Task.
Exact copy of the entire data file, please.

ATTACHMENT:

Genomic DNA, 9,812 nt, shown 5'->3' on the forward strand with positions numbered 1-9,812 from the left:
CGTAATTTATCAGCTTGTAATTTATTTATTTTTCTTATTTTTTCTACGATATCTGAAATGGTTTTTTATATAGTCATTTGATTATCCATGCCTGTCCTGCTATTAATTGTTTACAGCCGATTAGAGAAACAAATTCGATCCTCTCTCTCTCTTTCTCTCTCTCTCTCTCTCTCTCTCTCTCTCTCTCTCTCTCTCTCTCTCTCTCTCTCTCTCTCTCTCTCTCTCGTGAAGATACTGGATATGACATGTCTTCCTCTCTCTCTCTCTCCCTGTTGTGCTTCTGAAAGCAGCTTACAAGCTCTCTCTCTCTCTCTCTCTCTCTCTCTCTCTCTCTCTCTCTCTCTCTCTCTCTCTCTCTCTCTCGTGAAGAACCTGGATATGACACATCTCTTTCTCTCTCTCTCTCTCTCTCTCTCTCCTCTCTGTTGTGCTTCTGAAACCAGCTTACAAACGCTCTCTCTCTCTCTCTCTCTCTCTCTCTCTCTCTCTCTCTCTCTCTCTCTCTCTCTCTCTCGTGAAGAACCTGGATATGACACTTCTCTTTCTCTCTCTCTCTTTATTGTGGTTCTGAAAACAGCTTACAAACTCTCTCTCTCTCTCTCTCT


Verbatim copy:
Genomic DNA, 9,812 nt, shown 5'->3' on the forward strand with positions numbered 1-9,812 from the left:
CGTAATTTATCAGCTTGTAATTTATTTATTTTTCTTATTTTTTCTACGATATCTGAAATGGTTTTTTATATAGTCATTTGATTATCCATGCCTGTCCTGCTATTAATTGTTTACAGCCGATTAGAGAAACAAATTCGATCCTCTCTCTCTCTTTCTCTCTCTCTCTCTCTCTCTCTCTCTCTCTCTCTCTCTCTCTCTCTCTCTCTCTCTCTCTCTCTCTCTCTCGTGAAGATACTGGATATGACATGTCTTCCTCTCTCTCTCTCTCCCTGTTGTGCTTCTGAAAGCAGCTTACAAGCTCTCTCTCTCTCTCTCTCTCTCTCTCTCTCTCTCTCTCTCTCTCTCTCTCTCTCTCTCTCTCTCGTGAAGAACCTGGATATGACACATCTCTTTCTCTCTCTCTCTCTCTCTCTCTCTCCTCTCTGTTGTGCTTCTGAAACCAGCTTACAAACGCTCTCTCTCTCTCTCTCTCTCTCTCTCTCTCTCTCTCTCTCTCTCTCTCTCTCTCTCTCTCGTGAAGAACCTGGATATGACACTTCTCTTTCTCTCTCTCTCTTTATTGTGGTTCTGAAAACAGCTTACAAACTCTCTCTCTCTCTCTCTCT